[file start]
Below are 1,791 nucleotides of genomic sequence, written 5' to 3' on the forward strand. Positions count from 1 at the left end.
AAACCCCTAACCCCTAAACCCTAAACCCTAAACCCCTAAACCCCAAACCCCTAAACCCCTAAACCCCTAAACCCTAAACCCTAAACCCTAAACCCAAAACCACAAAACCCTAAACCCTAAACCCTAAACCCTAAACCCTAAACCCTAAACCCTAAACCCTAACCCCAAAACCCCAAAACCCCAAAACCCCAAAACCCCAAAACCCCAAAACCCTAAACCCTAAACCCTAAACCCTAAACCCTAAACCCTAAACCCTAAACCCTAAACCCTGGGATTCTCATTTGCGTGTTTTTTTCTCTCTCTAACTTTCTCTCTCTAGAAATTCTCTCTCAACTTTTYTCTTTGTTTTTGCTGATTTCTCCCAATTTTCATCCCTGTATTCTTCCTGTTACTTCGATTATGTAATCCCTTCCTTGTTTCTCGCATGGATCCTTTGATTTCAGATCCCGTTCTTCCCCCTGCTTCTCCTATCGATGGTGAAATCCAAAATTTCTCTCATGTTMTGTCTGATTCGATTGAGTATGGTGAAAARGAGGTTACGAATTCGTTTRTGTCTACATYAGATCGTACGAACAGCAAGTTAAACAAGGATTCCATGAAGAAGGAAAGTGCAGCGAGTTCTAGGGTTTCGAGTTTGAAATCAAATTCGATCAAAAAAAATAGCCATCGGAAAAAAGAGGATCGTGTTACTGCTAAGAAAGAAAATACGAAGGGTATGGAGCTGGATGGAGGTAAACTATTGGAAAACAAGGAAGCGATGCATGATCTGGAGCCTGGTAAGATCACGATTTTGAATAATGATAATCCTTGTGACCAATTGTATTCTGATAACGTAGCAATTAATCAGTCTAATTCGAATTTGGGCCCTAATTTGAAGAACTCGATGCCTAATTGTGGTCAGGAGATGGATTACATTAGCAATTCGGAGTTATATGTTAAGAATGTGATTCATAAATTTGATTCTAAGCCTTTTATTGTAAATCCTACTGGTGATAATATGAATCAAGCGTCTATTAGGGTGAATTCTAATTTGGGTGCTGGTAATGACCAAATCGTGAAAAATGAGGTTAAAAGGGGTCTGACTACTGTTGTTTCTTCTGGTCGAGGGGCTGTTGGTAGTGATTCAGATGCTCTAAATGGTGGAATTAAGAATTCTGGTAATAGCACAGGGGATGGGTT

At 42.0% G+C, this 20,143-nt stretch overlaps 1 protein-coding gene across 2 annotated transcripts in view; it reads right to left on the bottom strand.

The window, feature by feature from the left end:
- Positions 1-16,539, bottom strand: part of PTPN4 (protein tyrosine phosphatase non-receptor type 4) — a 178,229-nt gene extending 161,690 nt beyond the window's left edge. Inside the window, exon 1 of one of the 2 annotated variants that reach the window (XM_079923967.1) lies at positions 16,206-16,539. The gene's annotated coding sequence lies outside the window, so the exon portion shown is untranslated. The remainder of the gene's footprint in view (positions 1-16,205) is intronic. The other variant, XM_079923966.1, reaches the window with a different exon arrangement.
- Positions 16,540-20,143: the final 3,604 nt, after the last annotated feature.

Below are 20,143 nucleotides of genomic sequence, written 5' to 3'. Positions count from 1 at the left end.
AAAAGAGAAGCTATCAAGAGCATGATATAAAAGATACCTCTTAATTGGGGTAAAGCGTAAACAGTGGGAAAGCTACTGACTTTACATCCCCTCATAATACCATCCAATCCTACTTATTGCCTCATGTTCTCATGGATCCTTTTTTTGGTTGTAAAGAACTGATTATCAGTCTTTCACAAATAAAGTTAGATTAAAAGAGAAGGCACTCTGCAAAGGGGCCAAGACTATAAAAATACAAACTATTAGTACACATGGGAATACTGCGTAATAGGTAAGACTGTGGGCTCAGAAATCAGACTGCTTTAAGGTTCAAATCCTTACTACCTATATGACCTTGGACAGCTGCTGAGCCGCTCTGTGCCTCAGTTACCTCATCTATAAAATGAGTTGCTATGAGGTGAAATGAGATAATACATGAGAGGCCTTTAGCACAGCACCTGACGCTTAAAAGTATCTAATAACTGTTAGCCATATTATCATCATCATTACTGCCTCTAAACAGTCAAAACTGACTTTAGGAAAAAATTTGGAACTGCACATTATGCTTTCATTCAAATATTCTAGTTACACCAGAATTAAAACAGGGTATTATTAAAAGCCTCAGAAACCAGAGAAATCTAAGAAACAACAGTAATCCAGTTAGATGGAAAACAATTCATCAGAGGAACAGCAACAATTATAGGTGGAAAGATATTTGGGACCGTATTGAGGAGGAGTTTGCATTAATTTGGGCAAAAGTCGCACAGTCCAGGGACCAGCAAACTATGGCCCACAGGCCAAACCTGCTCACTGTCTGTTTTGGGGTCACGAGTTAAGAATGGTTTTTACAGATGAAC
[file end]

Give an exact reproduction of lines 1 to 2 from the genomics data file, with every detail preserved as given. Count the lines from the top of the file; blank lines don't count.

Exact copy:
Below are 1,791 nucleotides of genomic sequence, written 5' to 3' on the forward strand. Positions count from 1 at the left end.
AAACCCCTAACCCCTAAACCCTAAACCCTAAACCCCTAAACCCCAAACCCCTAAACCCCTAAACCCCTAAACCCTAAACCCTAAACCCTAAACCCAAAACCACAAAACCCTAAACCCTAAACCCTAAACCCTAAACCCTAAACCCTAAACCCTAAACCCTAACCCCAAAACCCCAAAACCCCAAAACCCCAAAACCCCAAAACCCCAAAACCCTAAACCCTAAACCCTAAACCCTAAACCCTAAACCCTAAACCCTAAACCCTAAACCCTGGGATTCTCATTTGCGTGTTTTTTTCTCTCTCTAACTTTCTCTCTCTAGAAATTCTCTCTCAACTTTTYTCTTTGTTTTTGCTGATTTCTCCCAATTTTCATCCCTGTATTCTTCCTGTTACTTCGATTATGTAATCCCTTCCTTGTTTCTCGCATGGATCCTTTGATTTCAGATCCCGTTCTTCCCCCTGCTTCTCCTATCGATGGTGAAATCCAAAATTTCTCTCATGTTMTGTCTGATTCGATTGAGTATGGTGAAAARGAGGTTACGAATTCGTTTRTGTCTACATYAGATCGTACGAACAGCAAGTTAAACAAGGATTCCATGAAGAAGGAAAGTGCAGCGAGTTCTAGGGTTTCGAGTTTGAAATCAAATTCGATCAAAAAAAATAGCCATCGGAAAAAAGAGGATCGTGTTACTGCTAAGAAAGAAAATACGAAGGGTATGGAGCTGGATGGAGGTAAACTATTGGAAAACAAGGAAGCGATGCATGATCTGGAGCCTGGTAAGATCACGATTTTGAATAATGATAATCCTTGTGACCAATTGTATTCTGATAACGTAGCAATTAATCAGTCTAATTCGAATTTGGGCCCTAATTTGAAGAACTCGATGCCTAATTGTGGTCAGGAGATGGATTACATTAGCAATTCGGAGTTATATGTTAAGAATGTGATTCATAAATTTGATTCTAAGCCTTTTATTGTAAATCCTACTGGTGATAATATGAATCAAGCGTCTATTAGGGTGAATTCTAATTTGGGTGCTGGTAATGACCAAATCGTGAAAAATGAGGTTAAAAGGGGTCTGACTACTGTTGTTTCTTCTGGTCGAGGGGCTGTTGGTAGTGATTCAGATGCTCTAAATGGTGGAATTAAGAATTCTGGTAATAGCACAGGGGATGGGTT